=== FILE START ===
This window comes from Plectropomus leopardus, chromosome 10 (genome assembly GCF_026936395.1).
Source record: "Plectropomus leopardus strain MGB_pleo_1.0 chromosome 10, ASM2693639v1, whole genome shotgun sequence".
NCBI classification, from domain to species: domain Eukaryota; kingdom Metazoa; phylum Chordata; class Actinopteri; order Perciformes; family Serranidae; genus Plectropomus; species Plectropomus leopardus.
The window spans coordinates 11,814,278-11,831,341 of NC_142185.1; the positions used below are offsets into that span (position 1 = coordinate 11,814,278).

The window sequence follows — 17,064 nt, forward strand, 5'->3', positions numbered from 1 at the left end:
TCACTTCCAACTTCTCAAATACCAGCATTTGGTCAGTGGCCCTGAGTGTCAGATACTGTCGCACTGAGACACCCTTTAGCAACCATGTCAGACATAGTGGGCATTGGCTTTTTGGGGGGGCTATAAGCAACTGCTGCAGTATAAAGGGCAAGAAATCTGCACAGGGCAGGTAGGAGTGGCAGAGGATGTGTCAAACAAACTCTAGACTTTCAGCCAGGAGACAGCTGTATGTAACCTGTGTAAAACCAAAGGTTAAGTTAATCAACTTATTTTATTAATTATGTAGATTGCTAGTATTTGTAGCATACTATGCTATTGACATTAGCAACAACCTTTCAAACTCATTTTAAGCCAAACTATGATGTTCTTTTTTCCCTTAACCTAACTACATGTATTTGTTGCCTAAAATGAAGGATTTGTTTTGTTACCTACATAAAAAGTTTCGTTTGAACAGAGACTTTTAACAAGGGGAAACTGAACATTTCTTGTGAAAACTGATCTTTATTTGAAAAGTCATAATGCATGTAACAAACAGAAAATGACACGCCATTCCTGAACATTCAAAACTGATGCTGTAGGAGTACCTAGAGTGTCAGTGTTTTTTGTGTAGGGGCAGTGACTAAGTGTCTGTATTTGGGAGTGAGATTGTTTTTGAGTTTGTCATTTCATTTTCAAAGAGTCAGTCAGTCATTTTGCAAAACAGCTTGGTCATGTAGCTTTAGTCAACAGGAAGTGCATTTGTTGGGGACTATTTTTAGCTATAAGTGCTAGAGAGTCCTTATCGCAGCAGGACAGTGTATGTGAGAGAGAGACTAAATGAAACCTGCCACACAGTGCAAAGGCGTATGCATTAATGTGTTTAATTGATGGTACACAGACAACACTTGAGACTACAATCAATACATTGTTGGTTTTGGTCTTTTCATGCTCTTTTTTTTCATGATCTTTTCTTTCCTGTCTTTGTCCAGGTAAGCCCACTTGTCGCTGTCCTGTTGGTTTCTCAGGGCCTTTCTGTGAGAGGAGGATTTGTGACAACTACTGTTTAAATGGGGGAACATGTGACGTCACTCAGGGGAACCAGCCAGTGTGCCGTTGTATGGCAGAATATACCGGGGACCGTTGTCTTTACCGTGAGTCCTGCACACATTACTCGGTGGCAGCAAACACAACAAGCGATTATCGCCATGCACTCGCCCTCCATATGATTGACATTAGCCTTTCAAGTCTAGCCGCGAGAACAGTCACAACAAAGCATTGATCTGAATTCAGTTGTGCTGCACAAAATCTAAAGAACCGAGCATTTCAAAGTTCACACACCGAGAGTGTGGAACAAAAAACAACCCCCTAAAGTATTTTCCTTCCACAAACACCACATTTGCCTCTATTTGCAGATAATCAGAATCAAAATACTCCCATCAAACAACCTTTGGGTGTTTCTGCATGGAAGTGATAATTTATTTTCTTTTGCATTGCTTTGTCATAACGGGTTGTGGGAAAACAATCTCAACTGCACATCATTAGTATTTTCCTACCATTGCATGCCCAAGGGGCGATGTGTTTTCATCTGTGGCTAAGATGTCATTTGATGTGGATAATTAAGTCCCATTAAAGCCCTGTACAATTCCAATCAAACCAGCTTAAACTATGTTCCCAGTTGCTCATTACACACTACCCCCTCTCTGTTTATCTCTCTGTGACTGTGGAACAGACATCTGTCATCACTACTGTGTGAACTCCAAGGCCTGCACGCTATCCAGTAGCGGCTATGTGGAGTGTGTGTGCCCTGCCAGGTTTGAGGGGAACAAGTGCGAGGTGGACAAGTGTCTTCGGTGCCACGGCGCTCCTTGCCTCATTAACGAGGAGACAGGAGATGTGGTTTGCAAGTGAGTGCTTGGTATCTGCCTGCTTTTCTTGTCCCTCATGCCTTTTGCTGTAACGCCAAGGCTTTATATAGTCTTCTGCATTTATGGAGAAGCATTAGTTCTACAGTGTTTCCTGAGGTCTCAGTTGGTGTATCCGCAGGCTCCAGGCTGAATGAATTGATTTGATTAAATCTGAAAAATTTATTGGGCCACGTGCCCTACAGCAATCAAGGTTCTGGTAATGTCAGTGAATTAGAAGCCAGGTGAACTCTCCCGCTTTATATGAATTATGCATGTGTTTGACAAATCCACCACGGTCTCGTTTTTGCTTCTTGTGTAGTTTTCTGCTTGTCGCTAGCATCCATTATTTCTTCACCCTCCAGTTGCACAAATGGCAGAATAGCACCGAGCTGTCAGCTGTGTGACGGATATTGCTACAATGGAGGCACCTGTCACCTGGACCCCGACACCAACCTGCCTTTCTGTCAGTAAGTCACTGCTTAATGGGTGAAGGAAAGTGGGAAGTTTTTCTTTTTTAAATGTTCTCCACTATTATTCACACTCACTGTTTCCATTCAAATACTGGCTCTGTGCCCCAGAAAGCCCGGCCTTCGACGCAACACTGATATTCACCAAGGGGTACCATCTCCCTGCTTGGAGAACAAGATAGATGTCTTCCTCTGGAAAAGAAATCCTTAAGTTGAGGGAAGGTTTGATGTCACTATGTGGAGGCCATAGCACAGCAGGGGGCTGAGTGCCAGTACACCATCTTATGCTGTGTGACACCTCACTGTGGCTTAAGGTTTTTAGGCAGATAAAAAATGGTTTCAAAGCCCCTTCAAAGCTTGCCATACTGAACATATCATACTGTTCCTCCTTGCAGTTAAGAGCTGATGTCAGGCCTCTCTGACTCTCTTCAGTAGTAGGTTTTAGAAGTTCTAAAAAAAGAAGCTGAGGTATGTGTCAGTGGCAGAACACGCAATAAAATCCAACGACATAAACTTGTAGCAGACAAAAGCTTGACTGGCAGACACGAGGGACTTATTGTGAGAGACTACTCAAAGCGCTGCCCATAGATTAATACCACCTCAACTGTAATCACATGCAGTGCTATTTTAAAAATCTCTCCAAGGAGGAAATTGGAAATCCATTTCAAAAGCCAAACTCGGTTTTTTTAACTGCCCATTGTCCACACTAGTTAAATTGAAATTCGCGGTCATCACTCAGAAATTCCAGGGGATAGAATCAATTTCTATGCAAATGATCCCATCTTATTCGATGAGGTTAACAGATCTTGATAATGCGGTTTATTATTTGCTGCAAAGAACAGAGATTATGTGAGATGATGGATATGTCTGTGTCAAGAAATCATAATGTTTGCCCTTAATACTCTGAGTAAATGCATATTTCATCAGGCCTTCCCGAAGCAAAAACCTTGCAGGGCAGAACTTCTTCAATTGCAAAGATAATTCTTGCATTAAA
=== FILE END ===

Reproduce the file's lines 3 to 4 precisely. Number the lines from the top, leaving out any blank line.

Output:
NCBI classification, from domain to species: domain Eukaryota; kingdom Metazoa; phylum Chordata; class Actinopteri; order Perciformes; family Serranidae; genus Plectropomus; species Plectropomus leopardus.
The window spans coordinates 11,814,278-11,831,341 of NC_142185.1; the positions used below are offsets into that span (position 1 = coordinate 11,814,278).